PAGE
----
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How Can Technology Be Used To Address Water Scarcity?

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Water is a critical resource that’s under increasing pressure worldwide. According to UN estimates, more than 700 million people face water scarcity currently and by 2025, two-thirds of the world’s population will live under water-stressed conditions.

Preserving water, a precious resource, is therefore a key priority for all stakeholders. In this, technology can play a central role. For example, smart meters allow both households and utilities companies to monitor water consumption more accurately and on an ongoing basis.

These devices can empower consumers to control and reduce their own consumption and enable water companies to identify leaks. In times of significant water scarcity, water meters can support measures like hosepipe bans or seasonal tariffs when necessary.

There is significant potential for the advanced metering infrastructure (AMI) technology – a connected system of smart meters and communication networks that allow data gathering between utility companies and customers – to support more intelligent water consumption, which will be vital as urban populations continue to grow.

With the growing sophistication of cybercriminals and rising attacks against key infrastructure, the issue of security in the water industry is more prominent than ever before. The water network is part of critical national infrastructure and is coming to represent an increasingly tempting target for cybercriminals. An attack on the water system could be very impactful, due to its sheer importance to daily life.

Steven Tripper, Chief Information Security Officer at Anglian Water in the UK, warned that hackers tend to attack small suppliers as security tends to be less and that typically between 20,000 – 30,000 cyberattacks are defended against each month. Perhaps more worryingly, he points to a typical gap of 250 days between the initial incursion and discovery of the attack.

Criminals could disrupt the function of smart meters by sending multiple signals on the same frequency, flooding the airwaves and disrupting the flow of information; this would effectively be the equivalent of a Distributed Denial of Service (DDoS) attack.

The Internet of Things (IoT) is already delivering significant value for the water industry. Companies can track the quality, pressure and temperature of water, at every point from the plant to the point of consumption – all in near real-time and with greater accuracy than ever before. Leaks can be detected quickly, whether within customer homes or at other points in the network. And in the long term, data can inform more evidence-based planning and demand management.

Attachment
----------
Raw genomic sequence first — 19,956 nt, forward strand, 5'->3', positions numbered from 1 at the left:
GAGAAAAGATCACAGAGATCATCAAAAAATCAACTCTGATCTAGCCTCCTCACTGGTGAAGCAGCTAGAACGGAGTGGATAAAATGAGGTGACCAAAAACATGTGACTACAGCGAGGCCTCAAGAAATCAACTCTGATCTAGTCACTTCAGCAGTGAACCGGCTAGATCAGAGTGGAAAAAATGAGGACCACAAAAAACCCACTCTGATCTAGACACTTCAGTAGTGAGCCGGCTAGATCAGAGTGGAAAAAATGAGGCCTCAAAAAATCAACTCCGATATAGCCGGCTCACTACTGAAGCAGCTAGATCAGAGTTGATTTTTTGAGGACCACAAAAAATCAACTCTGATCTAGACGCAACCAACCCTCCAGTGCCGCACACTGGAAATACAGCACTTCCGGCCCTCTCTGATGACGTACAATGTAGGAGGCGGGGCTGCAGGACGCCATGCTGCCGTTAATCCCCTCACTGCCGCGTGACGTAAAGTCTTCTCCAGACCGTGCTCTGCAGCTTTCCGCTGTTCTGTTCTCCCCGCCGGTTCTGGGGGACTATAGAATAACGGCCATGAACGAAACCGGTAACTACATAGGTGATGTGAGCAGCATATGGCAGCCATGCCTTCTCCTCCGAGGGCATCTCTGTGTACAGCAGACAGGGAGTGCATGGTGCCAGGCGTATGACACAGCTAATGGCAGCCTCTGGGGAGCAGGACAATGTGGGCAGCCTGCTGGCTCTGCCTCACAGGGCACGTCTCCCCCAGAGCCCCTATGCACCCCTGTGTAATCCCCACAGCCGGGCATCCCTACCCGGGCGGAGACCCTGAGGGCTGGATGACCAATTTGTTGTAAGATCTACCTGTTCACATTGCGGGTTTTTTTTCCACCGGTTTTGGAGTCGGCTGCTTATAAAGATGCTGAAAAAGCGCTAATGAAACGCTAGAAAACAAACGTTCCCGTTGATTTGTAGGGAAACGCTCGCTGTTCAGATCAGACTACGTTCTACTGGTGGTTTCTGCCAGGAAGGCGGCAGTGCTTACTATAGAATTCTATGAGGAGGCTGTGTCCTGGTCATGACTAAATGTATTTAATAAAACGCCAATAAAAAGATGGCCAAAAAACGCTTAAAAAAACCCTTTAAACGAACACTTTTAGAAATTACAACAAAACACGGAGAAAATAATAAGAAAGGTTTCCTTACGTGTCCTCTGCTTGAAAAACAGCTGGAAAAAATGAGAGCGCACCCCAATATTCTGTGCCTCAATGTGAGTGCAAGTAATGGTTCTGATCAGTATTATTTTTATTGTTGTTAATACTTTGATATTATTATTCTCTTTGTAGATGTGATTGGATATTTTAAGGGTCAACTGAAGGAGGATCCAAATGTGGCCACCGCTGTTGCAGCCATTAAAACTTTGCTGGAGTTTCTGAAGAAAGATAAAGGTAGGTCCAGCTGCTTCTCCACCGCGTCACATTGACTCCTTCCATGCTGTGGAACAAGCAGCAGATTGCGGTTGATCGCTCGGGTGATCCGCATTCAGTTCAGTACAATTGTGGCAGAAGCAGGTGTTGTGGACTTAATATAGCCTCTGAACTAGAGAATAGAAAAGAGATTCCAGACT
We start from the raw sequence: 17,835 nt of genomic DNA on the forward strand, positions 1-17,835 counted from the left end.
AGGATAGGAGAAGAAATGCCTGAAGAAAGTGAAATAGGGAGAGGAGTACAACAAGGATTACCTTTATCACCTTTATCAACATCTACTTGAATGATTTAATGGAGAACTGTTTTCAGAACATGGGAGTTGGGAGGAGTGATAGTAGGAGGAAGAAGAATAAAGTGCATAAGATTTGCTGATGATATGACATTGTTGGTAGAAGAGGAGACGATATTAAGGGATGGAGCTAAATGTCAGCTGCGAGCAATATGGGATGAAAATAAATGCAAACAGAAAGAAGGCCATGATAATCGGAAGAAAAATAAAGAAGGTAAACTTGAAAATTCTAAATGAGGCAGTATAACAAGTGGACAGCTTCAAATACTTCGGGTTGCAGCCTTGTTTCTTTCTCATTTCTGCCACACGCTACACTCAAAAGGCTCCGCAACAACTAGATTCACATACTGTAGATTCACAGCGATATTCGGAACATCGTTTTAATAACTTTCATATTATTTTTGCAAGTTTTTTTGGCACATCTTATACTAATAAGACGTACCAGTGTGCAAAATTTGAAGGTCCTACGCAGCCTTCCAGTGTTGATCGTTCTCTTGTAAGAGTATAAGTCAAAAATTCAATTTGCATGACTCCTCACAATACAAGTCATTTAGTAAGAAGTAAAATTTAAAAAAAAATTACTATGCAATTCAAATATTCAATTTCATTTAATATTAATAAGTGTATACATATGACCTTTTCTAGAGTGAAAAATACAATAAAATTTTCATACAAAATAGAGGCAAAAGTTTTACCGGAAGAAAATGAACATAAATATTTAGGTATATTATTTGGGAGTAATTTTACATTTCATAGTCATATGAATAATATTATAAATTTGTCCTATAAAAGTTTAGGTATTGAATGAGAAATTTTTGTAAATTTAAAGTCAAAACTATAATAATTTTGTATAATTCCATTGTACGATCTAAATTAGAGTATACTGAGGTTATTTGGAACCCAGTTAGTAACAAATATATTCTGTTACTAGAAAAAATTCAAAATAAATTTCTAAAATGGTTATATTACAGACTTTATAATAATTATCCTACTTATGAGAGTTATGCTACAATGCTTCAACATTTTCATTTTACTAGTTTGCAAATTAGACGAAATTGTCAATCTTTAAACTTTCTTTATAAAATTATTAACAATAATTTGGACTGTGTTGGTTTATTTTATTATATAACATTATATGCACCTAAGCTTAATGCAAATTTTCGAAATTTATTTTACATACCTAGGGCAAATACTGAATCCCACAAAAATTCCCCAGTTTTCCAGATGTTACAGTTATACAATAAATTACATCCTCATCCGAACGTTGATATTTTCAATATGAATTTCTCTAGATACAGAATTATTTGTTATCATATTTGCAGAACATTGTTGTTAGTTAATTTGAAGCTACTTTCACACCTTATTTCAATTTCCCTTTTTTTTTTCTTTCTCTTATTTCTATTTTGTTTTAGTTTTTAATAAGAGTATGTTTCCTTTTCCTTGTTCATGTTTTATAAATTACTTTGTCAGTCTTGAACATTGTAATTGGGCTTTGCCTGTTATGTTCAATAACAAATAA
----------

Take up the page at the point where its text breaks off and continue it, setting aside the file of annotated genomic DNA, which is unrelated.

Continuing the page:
To define best practice in AMI, technology providers are working together to develop industry standards, with governing areas including security. By understanding the standards set by technology experts – and how devices meet them – water companies can ensure that their own smart meter infrastructure meets the highest security requirements.

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https://forbesmiddleeast.com/how-can-technology-be-used-to-address-water-scarcity

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eCommerce

Bulk Grocery E-Commerce Platform BulkWhiz Closes Series A Round To Invest In Their AI Tech

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BulkWhiz, an AI-powered bulk grocery e-commerce platform in the Middle East, has successfully closed its Series A funding round. The investment round was led by BECO Capital, along with 500 Startups and new investors China-based MSA Capital and Kuwait’s Capital Faith.

Founded in 2017 by Amira Rashad, with the idea to ease lives and reduce the task and cost of grocery shopping for families and small businesses by offering bulk grocery, BulkWhiz built its own proprietary AI that learns consumer behavior and personalize the experience to their needs. Since its launch, co-founder and CEO Rashad commends that their initial AI has “built the foundation for personalizing the customer experience, and for realizing efficiency across the value chain enabling us to own our entire supply chain at a fraction of the traditional cost.”

To read more click https://www.entrepreneur.com/article/340882

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Markets

Middle East travel sector spending on IoT tech to increase by 22%

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Middle East online travel and hospitality market will outpace the global market by 17% over the next three years, with annual sales exceeding $100bln by 2022

The Middle East’s travel and tourism industry is expected to increase its spending on Internet of Things (IoT) technology by 22 per cent by 2022, according to data published ahead of the inaugural edition of Travel Forward, which will take place alongside Arabian Travel Market (ATM) 2020 at Dubai World Trade Centre from April 19 – 22, 2020.

To read more click https://magnitt.com/news/51100/middle-east-travel-sector-spending-on-iot-tech-to-increase-by-22